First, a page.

I’ve found several properly attributed Twain quotes, including this one from an 1873 speech titled License of the Press: “The trouble is that the stupid people–who constitute the grand overwhelming majority of this and all other nations–do believe and are moulded and convinced by what they get out of a newspaper.” Great quote. Today we’d replace the words ‘a newspaper’ with ‘the internet.’

But I have not found anything with the exact wording of the quote with anything more than a generic attribution. That told me it isn’t a valid quote (valid quotes include the source). Certainly it doesn’t read like anything I’ve read by Twain. So I kept looking. This site attributes to author Greg King, as do several quotation sites (some which which also attribute it to Twain). I’d bet on the King attribution.

All of these quotes are repeated ad nauseum on many, many other sites, including those allegedly reference sites for quotations. Which proves (as do all of these mis-attributed quotes) that these sites are NOT authoritative, merely collectors of anecdotal errors.

A Pyramid Hoax Reappears on Facebook

Ain't Photoshop wonderful?This Facebook headline caught my skeptic’s eye right away: “Energy beam coming from the Bosnian Pyramid of the Sun.” After I finished guffawing at the gullibility of some folks, I decided to spend a little time researching how widespread this silliness had become.

As expected, and sad to relate, it was all over the Net. Seems every psychic-New-Age-crystal-therapy-astrology-aura-UFO-conspiracy-theory-Atlantis-Elvis-is-alive obsessed wingnut site has repeated the claims, usually copying and pasting them directly from the original source without even bothering to investigate the claims:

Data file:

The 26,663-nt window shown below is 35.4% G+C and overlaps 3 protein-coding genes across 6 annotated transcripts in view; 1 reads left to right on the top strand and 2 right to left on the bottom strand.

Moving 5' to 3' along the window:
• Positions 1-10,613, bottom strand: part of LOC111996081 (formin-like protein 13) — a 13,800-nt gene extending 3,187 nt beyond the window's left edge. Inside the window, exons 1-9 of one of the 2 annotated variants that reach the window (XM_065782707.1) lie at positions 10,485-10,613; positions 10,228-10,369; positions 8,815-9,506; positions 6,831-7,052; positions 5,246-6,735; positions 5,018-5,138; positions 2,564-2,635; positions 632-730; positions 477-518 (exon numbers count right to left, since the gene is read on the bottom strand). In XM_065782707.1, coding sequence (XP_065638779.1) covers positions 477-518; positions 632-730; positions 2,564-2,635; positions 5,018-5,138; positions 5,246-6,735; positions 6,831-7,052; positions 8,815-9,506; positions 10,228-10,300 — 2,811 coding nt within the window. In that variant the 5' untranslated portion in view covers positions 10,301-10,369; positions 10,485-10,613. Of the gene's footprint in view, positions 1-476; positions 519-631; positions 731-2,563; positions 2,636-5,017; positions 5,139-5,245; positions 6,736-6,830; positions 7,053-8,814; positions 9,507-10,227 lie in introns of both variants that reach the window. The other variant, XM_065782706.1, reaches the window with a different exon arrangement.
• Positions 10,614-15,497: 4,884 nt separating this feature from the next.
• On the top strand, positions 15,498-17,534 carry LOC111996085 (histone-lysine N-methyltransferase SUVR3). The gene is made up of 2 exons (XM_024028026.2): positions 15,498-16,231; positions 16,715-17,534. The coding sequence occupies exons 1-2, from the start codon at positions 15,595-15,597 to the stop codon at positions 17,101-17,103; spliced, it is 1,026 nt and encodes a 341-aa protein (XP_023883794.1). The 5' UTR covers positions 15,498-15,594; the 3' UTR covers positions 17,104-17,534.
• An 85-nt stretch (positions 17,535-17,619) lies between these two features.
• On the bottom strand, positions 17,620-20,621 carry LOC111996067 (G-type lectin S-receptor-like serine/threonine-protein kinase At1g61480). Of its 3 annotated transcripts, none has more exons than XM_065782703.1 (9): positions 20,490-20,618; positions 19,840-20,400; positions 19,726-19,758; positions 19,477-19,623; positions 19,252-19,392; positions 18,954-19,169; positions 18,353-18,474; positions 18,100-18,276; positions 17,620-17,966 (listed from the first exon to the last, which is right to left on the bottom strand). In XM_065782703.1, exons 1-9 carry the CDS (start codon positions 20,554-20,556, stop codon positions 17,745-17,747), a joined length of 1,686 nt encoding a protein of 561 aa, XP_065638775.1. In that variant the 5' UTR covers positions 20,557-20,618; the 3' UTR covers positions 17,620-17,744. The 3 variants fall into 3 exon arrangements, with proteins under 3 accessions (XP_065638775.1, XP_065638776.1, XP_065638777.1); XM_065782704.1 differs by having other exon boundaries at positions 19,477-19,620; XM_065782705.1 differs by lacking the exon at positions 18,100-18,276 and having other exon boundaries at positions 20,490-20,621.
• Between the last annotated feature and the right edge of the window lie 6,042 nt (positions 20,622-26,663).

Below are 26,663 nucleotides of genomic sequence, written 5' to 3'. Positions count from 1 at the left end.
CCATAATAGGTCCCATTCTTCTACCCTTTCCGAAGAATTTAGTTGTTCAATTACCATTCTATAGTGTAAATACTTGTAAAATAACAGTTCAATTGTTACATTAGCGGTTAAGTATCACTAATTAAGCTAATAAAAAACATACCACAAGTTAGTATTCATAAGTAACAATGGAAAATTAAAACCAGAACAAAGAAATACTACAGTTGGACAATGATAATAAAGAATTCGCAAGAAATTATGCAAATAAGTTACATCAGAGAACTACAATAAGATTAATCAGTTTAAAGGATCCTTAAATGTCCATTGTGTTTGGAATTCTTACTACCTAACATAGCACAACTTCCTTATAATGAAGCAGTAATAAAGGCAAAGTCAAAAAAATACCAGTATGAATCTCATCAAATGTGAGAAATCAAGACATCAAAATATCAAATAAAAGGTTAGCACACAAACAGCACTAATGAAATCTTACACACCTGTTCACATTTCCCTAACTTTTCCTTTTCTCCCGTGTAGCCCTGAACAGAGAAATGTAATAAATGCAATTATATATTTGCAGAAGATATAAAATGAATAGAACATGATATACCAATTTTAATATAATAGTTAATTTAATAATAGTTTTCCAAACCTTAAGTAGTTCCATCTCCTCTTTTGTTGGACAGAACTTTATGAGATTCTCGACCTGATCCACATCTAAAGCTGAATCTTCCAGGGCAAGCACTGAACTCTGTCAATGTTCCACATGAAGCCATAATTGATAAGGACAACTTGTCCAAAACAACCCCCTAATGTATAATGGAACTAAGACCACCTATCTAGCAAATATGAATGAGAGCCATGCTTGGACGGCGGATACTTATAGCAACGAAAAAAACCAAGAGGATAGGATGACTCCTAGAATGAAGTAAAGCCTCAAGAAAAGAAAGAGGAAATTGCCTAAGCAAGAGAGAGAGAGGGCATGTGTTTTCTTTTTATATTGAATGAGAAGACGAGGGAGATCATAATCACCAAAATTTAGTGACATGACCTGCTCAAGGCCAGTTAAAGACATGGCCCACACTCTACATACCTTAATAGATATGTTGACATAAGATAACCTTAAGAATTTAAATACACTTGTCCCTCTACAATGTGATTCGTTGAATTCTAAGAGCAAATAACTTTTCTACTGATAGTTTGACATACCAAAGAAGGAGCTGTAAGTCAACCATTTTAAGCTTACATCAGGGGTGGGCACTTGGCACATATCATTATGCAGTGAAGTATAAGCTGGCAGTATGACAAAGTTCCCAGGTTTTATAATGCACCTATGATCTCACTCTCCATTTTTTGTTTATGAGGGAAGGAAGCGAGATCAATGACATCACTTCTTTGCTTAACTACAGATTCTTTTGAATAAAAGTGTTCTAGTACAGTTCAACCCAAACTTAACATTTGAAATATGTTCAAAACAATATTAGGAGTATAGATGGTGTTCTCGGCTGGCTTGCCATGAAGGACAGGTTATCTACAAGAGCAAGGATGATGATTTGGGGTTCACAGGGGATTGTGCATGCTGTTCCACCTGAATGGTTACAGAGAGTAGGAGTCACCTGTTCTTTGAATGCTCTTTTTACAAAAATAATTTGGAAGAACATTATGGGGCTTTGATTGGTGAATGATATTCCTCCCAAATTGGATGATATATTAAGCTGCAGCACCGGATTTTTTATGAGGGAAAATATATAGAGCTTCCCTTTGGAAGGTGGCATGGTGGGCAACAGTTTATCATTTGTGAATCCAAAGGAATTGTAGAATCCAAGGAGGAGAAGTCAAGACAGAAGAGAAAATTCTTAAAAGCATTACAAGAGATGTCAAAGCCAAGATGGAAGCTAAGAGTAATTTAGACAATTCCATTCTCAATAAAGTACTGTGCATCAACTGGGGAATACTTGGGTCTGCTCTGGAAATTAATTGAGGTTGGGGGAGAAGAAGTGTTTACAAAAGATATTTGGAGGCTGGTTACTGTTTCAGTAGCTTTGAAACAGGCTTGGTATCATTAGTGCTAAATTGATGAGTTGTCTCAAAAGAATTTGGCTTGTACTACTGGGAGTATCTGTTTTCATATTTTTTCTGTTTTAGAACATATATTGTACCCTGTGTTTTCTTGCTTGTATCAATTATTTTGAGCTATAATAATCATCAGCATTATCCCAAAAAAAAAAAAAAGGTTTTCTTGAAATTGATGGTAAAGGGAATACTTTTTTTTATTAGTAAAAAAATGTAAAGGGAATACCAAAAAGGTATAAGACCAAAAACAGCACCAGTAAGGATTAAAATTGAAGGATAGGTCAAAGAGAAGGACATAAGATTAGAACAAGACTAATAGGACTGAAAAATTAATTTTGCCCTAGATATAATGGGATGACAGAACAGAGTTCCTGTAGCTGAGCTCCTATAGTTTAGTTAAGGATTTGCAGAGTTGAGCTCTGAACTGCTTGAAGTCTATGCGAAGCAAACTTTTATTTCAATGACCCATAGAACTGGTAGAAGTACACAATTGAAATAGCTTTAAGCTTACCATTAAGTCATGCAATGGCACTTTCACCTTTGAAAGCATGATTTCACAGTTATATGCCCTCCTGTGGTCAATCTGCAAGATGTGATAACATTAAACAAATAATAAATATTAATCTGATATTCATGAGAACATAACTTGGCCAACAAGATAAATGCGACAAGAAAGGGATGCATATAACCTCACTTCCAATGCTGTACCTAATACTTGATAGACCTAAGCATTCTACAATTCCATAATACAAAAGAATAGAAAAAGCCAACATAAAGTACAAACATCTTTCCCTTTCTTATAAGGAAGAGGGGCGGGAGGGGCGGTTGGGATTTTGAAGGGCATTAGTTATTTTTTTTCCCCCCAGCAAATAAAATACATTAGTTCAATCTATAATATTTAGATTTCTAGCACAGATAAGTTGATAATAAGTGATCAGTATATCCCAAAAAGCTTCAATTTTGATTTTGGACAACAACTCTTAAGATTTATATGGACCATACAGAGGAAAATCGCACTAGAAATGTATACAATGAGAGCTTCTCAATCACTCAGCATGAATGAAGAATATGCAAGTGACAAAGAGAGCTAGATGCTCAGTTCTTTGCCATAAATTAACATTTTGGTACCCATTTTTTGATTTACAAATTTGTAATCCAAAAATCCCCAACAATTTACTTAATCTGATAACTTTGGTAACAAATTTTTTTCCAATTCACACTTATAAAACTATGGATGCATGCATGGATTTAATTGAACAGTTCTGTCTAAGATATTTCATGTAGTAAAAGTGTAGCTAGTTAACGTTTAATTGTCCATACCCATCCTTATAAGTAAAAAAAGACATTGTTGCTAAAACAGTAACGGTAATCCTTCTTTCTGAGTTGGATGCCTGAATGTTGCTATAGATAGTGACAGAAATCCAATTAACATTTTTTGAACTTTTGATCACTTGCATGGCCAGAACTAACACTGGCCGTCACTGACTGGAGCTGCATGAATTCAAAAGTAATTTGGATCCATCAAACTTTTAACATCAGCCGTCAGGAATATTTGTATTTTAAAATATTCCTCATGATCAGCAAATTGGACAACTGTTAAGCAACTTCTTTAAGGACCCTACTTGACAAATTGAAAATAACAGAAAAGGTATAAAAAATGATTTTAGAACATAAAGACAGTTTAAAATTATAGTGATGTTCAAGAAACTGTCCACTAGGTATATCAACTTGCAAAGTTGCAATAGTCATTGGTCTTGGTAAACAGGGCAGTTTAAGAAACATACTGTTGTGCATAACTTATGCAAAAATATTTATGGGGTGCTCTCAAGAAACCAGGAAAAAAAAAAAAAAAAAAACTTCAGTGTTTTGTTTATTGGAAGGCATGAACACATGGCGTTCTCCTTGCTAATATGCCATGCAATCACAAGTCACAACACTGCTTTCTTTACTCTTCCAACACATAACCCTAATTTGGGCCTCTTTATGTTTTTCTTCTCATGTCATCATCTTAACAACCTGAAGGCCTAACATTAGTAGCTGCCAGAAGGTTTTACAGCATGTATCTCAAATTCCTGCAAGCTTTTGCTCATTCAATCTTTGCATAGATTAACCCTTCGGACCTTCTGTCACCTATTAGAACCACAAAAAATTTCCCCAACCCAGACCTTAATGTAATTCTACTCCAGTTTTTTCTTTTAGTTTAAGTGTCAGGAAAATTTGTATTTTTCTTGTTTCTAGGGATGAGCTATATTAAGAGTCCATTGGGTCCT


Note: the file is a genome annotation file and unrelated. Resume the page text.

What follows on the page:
A team of physicists detected an energy beam coming through the top of the Bosnian Pyramid of the Sun. The radius of the beam is 4.5 meters with a frequency of 28 kHz. The beam is continuous and its strength grows as it moves up and away from the pyramid. This phenomenon contradicts the known laws of physic and technology. This is the first proof of non-herzian technology on the Planet. It seems that the pyramid-builders created a perpetual motion machine a long time ago and this “energy machine” is still working.

In the underground labyrinth, in 2010, we discovered three chambers and a small blue lake. Energy screening shows that the ionization level is 43 times higher than the average concentration outside which makes the underground chambers into “healing rooms”.

Even a grade school education will see through this. First of all: perpetual motion. Doesn’t, can’t, won’t ever exist. period. Entropy is a basic law of physics. Then “non-herzian technology”? I assume the writer means non-Hertzian. That claim makes little sense unless you know what the author means by Hertzian. I assume he means that the power of the wave diminishes with the distance transmitted.

Nikola Tesla was experimenting with non-Herztian waves in the late 19th century: